Various points of view will be expressed between now and the vote on June 23 on whether to leave Europe and this newspaper will do its best to reflect a cross section of opinions so that readers can make an informed judgment on arguments from local people. We start with the opposing positions of our two Conservative MPs…
In the General Election campaign last year I stood on a manifesto that promised that everyone in Britain should have the chance to decide whether we should remain part of the European Union in a clear in/out referendum.
At the time, many people didn’t believe that was a promise that would be kept. So I am proud that, less than a year after winning a majority in Parliament, we are delivering on that promise – with the referendum taking place on June 23.
My vote in the referendum counts the same as everyone else’s in Tunbridge Wells – no more, no less. And that’s how it should be. In our area there will be people who want to remain in the EU, people who will campaign to leave, and others who will – perfectly reasonably – prefer to keep their decision to themselves.
I will be casting my vote in favour of Britain remaining part of the European Union. I believe that we have a brighter future as a leading part of Europe than out of it. For me, it comes down to our national interest. We are a trading nation. Nearly half of all our exports go to countries in the European Union – the biggest free-trade zone in the world. Our jobs and our livelihoods depend on businesses large and small selling their wares to other countries.
If we left the EU, we would be left outside the European single market. We would have to try to negotiate a way for our businesses to access their customers across Europe. With no say in setting them, the rules of the market would be used to favour EU members at the expense of British firms and British jobs. I think it’s far better for Britain to help make the rules rather than have to follow the rules set by others – our competitors.
For us here in Tunbridge Wells, I believe we have benefited particularly from this engagement with Europe. Many of our local employers operate across Europe. The head of Axa – the biggest private sector employer in Tunbridge Wells – said that Britain leaving the EU would ‘deter investment, threaten jobs and put the economy at risk’. And many of my constituents earn their living in London – the most successful city in Europe, whose strength depends on it being the commercial capital of Europe.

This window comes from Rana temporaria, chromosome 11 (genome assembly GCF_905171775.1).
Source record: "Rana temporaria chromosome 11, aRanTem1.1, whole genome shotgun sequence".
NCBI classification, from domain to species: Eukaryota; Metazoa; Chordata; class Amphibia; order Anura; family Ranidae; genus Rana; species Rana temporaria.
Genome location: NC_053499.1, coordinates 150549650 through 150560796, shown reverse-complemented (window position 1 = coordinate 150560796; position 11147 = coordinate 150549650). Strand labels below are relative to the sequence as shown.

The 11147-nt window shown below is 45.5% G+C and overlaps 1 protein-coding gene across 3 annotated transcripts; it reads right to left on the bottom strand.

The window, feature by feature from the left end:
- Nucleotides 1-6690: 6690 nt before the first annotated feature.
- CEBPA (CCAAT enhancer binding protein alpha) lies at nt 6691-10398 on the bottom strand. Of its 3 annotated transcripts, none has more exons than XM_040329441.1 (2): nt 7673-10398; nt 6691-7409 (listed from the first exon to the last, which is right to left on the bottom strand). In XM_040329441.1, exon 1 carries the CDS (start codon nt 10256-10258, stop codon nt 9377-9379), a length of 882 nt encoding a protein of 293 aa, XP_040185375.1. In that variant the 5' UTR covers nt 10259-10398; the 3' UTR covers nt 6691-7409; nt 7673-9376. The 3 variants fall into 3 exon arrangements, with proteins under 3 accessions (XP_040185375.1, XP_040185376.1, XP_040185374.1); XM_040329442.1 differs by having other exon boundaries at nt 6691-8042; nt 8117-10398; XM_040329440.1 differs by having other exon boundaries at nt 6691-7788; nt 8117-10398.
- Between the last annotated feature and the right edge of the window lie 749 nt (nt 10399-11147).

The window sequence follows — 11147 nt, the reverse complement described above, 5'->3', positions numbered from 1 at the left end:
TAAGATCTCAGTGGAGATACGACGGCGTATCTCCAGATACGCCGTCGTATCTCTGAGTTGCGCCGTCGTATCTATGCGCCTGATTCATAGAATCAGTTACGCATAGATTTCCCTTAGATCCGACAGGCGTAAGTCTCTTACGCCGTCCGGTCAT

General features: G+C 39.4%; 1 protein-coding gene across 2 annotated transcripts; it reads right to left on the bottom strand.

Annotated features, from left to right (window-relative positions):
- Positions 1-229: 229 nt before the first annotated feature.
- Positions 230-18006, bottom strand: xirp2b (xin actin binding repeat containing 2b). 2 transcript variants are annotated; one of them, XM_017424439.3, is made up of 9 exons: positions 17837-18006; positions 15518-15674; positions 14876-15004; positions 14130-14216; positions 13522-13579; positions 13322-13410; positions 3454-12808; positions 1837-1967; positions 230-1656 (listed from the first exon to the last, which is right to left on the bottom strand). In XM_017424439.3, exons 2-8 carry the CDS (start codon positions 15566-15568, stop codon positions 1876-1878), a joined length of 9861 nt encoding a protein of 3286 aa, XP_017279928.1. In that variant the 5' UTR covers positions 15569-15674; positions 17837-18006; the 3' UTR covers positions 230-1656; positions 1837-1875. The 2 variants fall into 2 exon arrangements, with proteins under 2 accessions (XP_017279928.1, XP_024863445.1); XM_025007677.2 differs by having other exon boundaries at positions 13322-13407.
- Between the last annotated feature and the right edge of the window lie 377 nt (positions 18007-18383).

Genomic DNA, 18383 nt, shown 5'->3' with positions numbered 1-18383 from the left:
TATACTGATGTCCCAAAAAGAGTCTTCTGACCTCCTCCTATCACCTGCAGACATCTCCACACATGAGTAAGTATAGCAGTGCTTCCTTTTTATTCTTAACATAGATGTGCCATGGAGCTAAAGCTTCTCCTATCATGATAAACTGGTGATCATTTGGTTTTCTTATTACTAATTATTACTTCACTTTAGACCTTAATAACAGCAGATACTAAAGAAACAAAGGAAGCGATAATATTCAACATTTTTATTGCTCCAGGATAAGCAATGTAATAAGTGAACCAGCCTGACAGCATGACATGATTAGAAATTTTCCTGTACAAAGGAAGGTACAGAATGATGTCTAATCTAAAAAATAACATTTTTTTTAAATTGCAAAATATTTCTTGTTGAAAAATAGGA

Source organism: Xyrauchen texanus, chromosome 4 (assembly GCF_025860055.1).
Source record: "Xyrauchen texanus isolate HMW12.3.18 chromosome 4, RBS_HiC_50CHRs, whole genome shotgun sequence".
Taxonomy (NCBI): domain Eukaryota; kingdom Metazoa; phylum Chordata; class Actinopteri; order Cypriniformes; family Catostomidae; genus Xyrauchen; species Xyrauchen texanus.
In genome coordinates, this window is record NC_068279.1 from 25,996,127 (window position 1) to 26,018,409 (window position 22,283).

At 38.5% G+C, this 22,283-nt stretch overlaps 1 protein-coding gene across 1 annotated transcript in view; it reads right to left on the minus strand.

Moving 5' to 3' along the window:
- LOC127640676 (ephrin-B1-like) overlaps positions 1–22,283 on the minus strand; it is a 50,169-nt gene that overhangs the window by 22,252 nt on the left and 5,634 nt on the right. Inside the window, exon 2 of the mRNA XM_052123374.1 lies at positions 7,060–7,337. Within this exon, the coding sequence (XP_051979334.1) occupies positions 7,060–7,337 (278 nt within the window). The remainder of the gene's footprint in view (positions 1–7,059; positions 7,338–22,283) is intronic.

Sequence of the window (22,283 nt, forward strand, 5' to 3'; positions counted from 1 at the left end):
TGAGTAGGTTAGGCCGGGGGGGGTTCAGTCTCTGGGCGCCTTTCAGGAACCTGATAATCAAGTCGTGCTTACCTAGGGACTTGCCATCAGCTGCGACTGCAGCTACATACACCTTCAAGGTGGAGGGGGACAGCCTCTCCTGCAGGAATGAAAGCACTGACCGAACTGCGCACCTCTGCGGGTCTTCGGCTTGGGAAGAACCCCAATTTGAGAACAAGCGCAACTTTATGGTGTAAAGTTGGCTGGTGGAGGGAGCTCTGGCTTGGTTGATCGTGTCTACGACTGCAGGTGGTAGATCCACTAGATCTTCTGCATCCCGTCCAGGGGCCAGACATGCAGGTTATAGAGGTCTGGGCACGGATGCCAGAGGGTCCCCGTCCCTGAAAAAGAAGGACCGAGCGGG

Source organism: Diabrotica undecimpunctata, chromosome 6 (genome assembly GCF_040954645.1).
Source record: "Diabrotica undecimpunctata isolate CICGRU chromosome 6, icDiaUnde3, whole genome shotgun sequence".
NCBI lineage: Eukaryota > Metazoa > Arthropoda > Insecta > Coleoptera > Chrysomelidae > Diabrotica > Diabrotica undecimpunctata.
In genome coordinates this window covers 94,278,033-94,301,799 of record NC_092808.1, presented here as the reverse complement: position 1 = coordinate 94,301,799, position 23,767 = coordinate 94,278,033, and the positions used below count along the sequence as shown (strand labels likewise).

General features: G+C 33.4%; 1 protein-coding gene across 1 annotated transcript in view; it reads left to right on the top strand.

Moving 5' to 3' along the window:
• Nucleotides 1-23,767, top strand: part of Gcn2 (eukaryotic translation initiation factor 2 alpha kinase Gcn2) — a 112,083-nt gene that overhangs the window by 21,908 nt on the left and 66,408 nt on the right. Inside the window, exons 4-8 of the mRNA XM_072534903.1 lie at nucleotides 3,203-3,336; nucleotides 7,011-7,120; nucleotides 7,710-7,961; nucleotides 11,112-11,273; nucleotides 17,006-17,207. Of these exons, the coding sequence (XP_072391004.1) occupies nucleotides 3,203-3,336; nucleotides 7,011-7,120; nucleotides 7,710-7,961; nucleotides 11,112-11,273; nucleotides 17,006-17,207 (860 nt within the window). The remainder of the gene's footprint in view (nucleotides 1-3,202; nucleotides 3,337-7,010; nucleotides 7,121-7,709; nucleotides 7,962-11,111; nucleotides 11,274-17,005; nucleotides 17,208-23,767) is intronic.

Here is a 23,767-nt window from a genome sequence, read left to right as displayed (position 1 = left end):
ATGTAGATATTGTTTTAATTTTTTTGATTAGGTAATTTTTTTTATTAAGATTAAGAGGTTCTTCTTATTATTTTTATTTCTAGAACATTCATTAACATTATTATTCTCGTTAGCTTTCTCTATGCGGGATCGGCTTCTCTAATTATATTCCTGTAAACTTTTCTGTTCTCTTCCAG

Some readers of this column – including many good friends – will take a different view. That is a healthy reflection of our freedom and democracy and I have respect for those who come to a different conclusion. That is why it was right for the Government to give everyone a direct say, not just MPs.
I hope the debate over the next few months will be spirited, serious and respectful – recognising the fact that each person’s vote counts equally.
Whatever we decide on June 23, our future ultimately depends on the strength of our democracy, the soundness of our economy and the unity of our nation.
I do of course understand those who argue that membership is about selling more goods and services, accessing markets and completing deals.
You will hear much of this argument in the debate to come and my view is that, if we are honest, it’s impossible to prove either way.
Will we be able to negotiate a better trading relationship outside the EU given how badly Europe needs our business? I believe so, but I can’t prove it empirically.
Will we be subject to less bureaucracy and greater freedom to decide how to run our economy? I can’t imagine otherwise.
Will we contribute less to the EU budget if we aren’t members, and will we be able to reallocate money to our priorities rather than ones set in Brussels? I’d like to understand why that wouldn’t be the case.
However, this is not the way in which I personally believe our continued membership of the EU should be decided.
While the Prime Minister almost certainly got the best deal available, I am not going to pretend I haven’t been disappointed at every stage by what Europe’s leaders were prepared to give.
For me, the overriding issue is, and always has been, the question of legitimacy.
Or to put it another way, do the decisions made in Brussels command the support of the British people? I’m afraid the answer post-renegotiation is an emphatic no.
Take immigration. Now I am no little Englander, I am the product of immigration and proud of it.
We are a global trading nation, and I passionately believe that we have to be open to immigration to continue to be successful.
But to be able to be open to the world our people need to know that we are in control of our borders.
People need to know that our immigration policy is legitimately decided by their elected representatives, not some faceless unaccountable body in a foreign town.
Or take the right to veto EU laws that are not in our national interest. Brussels has offered up the prospect that we will in future be able to block new EU laws if we persuade another 15 countries’ parliaments to join us.
This is a long way from where we were before the Lisbon Treaty and with it the removal of Britain’s sole right of veto in up to 60 policy areas that have nothing to do with trading in the single market.
The growing constraint on Britain to decide its own approach to issues such as prisons and policing is a dagger at the heart of sovereignty and a huge blow to the legitimacy of our Parliament.
The truth is the EU has faced a massive crisis of legitimacy of its own for many years. And it’s a crisis that could envelope us all.
Forget the fear of leaving. For me the real fear is remaining in a club whose members devise rules to constrain others and toss them away when it suits them, leading to chaos and disorder.
These questions go to the heart of the decision I have made to vote for the UK to leave the European Union.